New York City sextet The Slackers originally formed in 1991, and have since made a name for themselves as one of the world’s finest traditional ska bands, with records such as ‘The Question’ and ‘Wasted Days’. Having recently released an amazing seventh album, ‘Peculiar’, they toured the UK last month; I spoke to saxophonist David Hillyard shortly before a recent sold-out show at the London Garage.
How’s the tour been going so far?
It’s been going really well, we’ve done about five shows so far, and the crowds have been great…we’re just feeling good to be back over here!
So how long has it been now, since the Slackers first visited the UK?
I’ve been trying to remember – I think it was about six or seven years ago. The first couple of times, we only played one or two shows, but after that we started touring here properly. It really feels like we’ve got some momentum going here now, though, because tonight’s show is sold out, and so were the last two, so it’s going pretty well.
There are a few songs – most notably, ‘Propaganda‘ and ‘International War Criminal’ – that are overtly political; would you say that the Slackers are generally a political band, or are these songs more of a reaction to the current political climate?
We’ve always had political songs, even on our earliest records, although maybe they weren’t always that obvious – we’ve got a reputation of being a band that writes love songs! And that’s cool, because we do, but we’ve always written about a lot of other things too. People we admire, like Curtis Mayfield and Bob Marley, those guys would always address the issues of the day, and what was going on – and we try to do that too. The whole 2-tone movement was very political – you had black and white kids growing up together, being exposed to each other’s culture…almost everything about 2-tone was political.
You write about stuff that affects your life, you know, and right now there’s a lot of people dying, America’s at war, there’s a whole bunch of stuff going on…and if you don’t comment about it, you’re being kinda irresponsible, I think. It’s sad that in the States, a lot of bands are being escapist, and people are into 80’s pop music, which I think was pretty empty for the most part. I guess maybe they want to remember the music from when they were kids, when life seemed so simple!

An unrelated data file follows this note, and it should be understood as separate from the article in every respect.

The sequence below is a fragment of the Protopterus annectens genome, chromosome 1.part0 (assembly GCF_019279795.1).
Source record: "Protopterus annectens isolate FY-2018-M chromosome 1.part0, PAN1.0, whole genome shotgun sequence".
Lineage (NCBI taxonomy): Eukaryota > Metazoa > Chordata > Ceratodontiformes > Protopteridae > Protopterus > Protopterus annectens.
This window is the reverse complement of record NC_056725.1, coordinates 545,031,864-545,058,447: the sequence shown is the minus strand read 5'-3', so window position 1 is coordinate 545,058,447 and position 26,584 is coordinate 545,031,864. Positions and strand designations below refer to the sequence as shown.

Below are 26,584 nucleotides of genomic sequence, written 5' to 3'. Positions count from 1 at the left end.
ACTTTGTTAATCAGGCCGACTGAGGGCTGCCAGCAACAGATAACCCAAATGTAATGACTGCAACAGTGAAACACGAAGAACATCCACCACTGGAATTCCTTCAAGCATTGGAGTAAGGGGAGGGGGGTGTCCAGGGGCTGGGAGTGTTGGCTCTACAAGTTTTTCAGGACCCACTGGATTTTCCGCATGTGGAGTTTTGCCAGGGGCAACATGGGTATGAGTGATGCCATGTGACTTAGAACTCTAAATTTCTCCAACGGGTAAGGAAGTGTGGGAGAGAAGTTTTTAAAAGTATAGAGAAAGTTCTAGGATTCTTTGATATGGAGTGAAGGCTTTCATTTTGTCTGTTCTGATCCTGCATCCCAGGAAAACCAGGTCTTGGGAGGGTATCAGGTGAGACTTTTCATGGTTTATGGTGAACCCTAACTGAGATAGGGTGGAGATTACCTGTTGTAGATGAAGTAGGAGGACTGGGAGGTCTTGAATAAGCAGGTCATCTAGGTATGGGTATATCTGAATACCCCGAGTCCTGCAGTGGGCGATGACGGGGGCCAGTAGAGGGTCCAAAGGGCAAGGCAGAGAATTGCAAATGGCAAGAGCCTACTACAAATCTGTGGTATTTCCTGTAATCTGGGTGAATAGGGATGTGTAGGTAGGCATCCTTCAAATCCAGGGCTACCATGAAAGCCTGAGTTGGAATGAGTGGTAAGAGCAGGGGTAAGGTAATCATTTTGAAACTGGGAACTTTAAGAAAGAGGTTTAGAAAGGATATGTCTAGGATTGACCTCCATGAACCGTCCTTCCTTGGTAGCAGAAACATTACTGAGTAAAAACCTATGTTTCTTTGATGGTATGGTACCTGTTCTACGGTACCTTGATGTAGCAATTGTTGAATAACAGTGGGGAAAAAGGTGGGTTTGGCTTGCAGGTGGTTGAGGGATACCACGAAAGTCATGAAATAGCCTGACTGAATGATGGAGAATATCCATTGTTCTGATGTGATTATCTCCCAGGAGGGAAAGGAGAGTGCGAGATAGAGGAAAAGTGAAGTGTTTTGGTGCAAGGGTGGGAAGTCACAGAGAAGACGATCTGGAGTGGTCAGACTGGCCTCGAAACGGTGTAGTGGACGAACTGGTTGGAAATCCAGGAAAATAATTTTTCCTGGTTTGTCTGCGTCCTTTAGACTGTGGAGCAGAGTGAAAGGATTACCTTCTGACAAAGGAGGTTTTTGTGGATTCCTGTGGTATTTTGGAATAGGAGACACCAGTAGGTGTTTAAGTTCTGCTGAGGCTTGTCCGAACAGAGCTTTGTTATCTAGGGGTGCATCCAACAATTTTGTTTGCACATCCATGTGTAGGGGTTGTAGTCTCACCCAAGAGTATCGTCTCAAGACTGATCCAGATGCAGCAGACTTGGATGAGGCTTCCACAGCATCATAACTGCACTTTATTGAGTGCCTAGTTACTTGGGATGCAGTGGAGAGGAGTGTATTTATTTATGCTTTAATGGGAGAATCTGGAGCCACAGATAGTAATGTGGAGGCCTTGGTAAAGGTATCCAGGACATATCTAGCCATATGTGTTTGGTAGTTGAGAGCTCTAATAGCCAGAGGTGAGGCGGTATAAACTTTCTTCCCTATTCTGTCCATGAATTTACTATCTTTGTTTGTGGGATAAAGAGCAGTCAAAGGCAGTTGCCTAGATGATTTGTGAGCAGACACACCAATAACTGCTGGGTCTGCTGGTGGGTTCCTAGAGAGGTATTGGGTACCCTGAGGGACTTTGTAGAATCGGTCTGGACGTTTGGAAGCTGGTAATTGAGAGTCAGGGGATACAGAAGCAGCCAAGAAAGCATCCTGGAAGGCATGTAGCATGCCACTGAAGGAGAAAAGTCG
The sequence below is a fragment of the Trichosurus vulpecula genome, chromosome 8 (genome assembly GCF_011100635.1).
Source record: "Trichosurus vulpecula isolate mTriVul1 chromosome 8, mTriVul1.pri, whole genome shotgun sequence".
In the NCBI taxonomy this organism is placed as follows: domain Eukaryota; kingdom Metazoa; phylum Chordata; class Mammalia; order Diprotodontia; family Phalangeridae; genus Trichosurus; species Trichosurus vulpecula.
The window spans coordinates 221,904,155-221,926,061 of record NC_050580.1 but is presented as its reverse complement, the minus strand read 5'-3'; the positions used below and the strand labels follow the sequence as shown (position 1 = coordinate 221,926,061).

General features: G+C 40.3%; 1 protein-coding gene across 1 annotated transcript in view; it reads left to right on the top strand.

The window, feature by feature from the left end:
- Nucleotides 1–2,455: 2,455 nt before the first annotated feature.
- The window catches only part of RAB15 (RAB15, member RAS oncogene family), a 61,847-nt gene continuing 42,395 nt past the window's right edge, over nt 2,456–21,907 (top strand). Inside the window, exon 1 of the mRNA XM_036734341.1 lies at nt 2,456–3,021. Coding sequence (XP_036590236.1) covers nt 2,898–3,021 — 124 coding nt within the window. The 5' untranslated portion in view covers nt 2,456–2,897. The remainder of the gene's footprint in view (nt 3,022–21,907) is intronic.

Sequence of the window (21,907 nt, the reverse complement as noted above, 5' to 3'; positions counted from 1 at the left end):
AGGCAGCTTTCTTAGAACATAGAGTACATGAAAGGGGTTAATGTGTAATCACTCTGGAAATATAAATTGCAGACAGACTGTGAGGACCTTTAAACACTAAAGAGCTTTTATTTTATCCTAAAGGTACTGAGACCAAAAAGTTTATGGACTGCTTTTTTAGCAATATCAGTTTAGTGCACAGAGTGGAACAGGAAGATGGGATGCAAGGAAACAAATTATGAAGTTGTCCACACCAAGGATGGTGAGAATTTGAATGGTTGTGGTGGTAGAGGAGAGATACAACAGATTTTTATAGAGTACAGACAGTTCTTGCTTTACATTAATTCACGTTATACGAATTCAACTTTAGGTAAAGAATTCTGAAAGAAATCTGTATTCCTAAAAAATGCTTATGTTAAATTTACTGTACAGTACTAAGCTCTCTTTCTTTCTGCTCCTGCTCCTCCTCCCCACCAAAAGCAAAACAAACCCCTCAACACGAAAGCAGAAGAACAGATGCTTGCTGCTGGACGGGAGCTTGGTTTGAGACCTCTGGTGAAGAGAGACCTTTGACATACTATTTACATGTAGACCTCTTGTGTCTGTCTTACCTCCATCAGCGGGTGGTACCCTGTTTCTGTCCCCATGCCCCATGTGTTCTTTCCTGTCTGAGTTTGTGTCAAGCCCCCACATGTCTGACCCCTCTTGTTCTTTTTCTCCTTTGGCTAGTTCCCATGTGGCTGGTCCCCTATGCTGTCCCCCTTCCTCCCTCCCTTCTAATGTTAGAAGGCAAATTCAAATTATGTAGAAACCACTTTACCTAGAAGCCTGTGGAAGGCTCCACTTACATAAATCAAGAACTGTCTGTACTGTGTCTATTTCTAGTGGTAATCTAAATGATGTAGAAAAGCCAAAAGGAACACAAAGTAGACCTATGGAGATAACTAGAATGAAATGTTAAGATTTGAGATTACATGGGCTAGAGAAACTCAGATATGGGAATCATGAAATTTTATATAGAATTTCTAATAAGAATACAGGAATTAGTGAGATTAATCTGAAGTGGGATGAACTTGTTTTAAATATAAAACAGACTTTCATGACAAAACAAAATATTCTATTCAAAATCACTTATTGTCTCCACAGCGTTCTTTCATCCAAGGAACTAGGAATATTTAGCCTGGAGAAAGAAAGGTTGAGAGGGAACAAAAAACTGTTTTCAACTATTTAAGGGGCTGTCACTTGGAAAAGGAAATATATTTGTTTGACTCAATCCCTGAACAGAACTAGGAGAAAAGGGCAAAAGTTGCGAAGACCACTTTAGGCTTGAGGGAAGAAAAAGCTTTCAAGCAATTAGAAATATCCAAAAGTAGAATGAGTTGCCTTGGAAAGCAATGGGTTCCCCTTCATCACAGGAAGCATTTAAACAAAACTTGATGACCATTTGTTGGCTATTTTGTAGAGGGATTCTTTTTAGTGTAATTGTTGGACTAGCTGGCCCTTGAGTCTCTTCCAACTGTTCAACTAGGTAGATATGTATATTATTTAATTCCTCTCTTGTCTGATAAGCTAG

A lot of ‘Peculiar’ was recorded live – do you usually record that way?
Yeah, most of the instruments were recorded live – it was done two ways: one was at an actual gig, and others – like ‘What Went Wrong’ – were recorded in an empty hall, at soundcheck time. About half the horns were over-dubbed, and the rest were done live – all the instrumental songs were recorded live too.
A couple of years ago, we were in the studio, and we were having trouble getting ‘loose’ – so we decided to take it on the road for a while, when everyone’s reflexes are good and they really know the stuff, and record it whilst playing it live, in an intimate and comfortable setting.
‘Peculiar‘ seems more immediate and livelier than [previous record] ‘Close My Eyes’ – was that intentional?
Yeah, we wanted to grab you right off the bat – we kinda felt like ‘Close My Eyes’ was a little too low-key, a little too lo-fi at times, so we wanted ‘Peculiar’ to have more of a punch to it; the way the songs were arranged, and the sound of it too. The mastering guy did a really good job – he really took the sound of it to another level.
So what is the ska scene – and live music in general – like in NYC these days? Has it suffered from Giuliani and Bloomberg’s [former and current NYC mayors] efforts to ‘clean up’ the city?
It was down for a while, but now it’s coming around – the good things about this whole 80’s revival is that more young people are forming bands, which is always a positive thing. It wasn’t looking good for a while, because a lot of venues in Manhattan were getting closed down, but eventually a lot of new venues started opening in Brooklyn, to take their place.
So it’s on the rise again, but it’s kinda hamstrung, by all these regulations – the city government’s always finding some new law to make it more difficult to run a club; they’re afraid of nightlife, you know, they just want a really boring city! I just wish all those people would move to Iowa or something, just go somewhere that’s quiet.
What are the Slackers’ plans for the near future, after this tour ends?
We’ve got a California tour planned soon, then we’re going to Mexico for two days in June, then to Japan and other international touring over the summer. Then in August we have our annual boat gig, where we play a couple of sets on boat that takes us around Manhattan Island – it’s become a tradition! We’re probably gonna come back to Europe in September/October time, but we’ll probably only do a couple of UK dates, because we need to tour Germany and more of the mainland.
‘Peculiar’ is out now on Hellcat Records. Check www.theslackers.com for more info.